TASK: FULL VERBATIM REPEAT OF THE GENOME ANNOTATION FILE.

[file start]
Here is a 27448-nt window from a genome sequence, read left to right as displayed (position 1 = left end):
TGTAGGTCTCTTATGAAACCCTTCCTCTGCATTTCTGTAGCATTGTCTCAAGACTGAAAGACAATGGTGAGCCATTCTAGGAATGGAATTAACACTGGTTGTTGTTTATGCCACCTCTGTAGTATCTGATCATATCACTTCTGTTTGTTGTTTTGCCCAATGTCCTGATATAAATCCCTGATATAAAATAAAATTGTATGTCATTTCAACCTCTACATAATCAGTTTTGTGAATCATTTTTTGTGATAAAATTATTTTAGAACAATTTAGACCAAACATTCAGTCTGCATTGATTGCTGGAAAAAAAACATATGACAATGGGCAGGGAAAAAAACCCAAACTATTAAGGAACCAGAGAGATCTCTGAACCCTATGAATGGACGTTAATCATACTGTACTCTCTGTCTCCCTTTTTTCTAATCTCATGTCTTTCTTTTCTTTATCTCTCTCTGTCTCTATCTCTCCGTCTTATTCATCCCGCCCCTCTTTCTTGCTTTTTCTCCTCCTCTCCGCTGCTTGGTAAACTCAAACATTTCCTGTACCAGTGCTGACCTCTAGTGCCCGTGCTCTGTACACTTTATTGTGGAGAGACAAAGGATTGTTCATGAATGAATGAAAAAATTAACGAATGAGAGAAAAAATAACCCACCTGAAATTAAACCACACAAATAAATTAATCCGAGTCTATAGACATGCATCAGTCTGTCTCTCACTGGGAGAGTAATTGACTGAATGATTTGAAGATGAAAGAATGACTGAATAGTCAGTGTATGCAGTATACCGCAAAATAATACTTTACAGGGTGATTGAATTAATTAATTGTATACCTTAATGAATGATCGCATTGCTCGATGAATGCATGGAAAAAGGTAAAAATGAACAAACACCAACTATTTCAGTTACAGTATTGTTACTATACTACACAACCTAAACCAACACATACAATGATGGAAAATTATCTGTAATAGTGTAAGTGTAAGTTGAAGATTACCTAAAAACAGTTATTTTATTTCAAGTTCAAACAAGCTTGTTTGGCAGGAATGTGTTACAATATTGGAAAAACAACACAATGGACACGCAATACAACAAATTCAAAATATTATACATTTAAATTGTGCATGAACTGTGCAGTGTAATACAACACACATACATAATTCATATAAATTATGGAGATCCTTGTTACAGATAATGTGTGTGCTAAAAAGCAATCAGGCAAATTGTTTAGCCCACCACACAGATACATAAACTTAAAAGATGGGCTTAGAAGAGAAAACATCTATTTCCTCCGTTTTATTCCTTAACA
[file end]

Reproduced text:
Here is a 27448-nt window from a genome sequence, read left to right as displayed (position 1 = left end):
TGTAGGTCTCTTATGAAACCCTTCCTCTGCATTTCTGTAGCATTGTCTCAAGACTGAAAGACAATGGTGAGCCATTCTAGGAATGGAATTAACACTGGTTGTTGTTTATGCCACCTCTGTAGTATCTGATCATATCACTTCTGTTTGTTGTTTTGCCCAATGTCCTGATATAAATCCCTGATATAAAATAAAATTGTATGTCATTTCAACCTCTACATAATCAGTTTTGTGAATCATTTTTTGTGATAAAATTATTTTAGAACAATTTAGACCAAACATTCAGTCTGCATTGATTGCTGGAAAAAAAACATATGACAATGGGCAGGGAAAAAAACCCAAACTATTAAGGAACCAGAGAGATCTCTGAACCCTATGAATGGACGTTAATCATACTGTACTCTCTGTCTCCCTTTTTTCTAATCTCATGTCTTTCTTTTCTTTATCTCTCTCTGTCTCTATCTCTCCGTCTTATTCATCCCGCCCCTCTTTCTTGCTTTTTCTCCTCCTCTCCGCTGCTTGGTAAACTCAAACATTTCCTGTACCAGTGCTGACCTCTAGTGCCCGTGCTCTGTACACTTTATTGTGGAGAGACAAAGGATTGTTCATGAATGAATGAAAAAATTAACGAATGAGAGAAAAAATAACCCACCTGAAATTAAACCACACAAATAAATTAATCCGAGTCTATAGACATGCATCAGTCTGTCTCTCACTGGGAGAGTAATTGACTGAATGATTTGAAGATGAAAGAATGACTGAATAGTCAGTGTATGCAGTATACCGCAAAATAATACTTTACAGGGTGATTGAATTAATTAATTGTATACCTTAATGAATGATCGCATTGCTCGATGAATGCATGGAAAAAGGTAAAAATGAACAAACACCAACTATTTCAGTTACAGTATTGTTACTATACTACACAACCTAAACCAACACATACAATGATGGAAAATTATCTGTAATAGTGTAAGTGTAAGTTGAAGATTACCTAAAAACAGTTATTTTATTTCAAGTTCAAACAAGCTTGTTTGGCAGGAATGTGTTACAATATTGGAAAAACAACACAATGGACACGCAATACAACAAATTCAAAATATTATACATTTAAATTGTGCATGAACTGTGCAGTGTAATACAACACACATACATAATTCATATAAATTATGGAGATCCTTGTTACAGATAATGTGTGTGCTAAAAAGCAATCAGGCAAATTGTTTAGCCCACCACACAGATACATAAACTTAAAAGATGGGCTTAGAAGAGAAAACATCTATTTCCTCCGTTTTATTCCTTAACA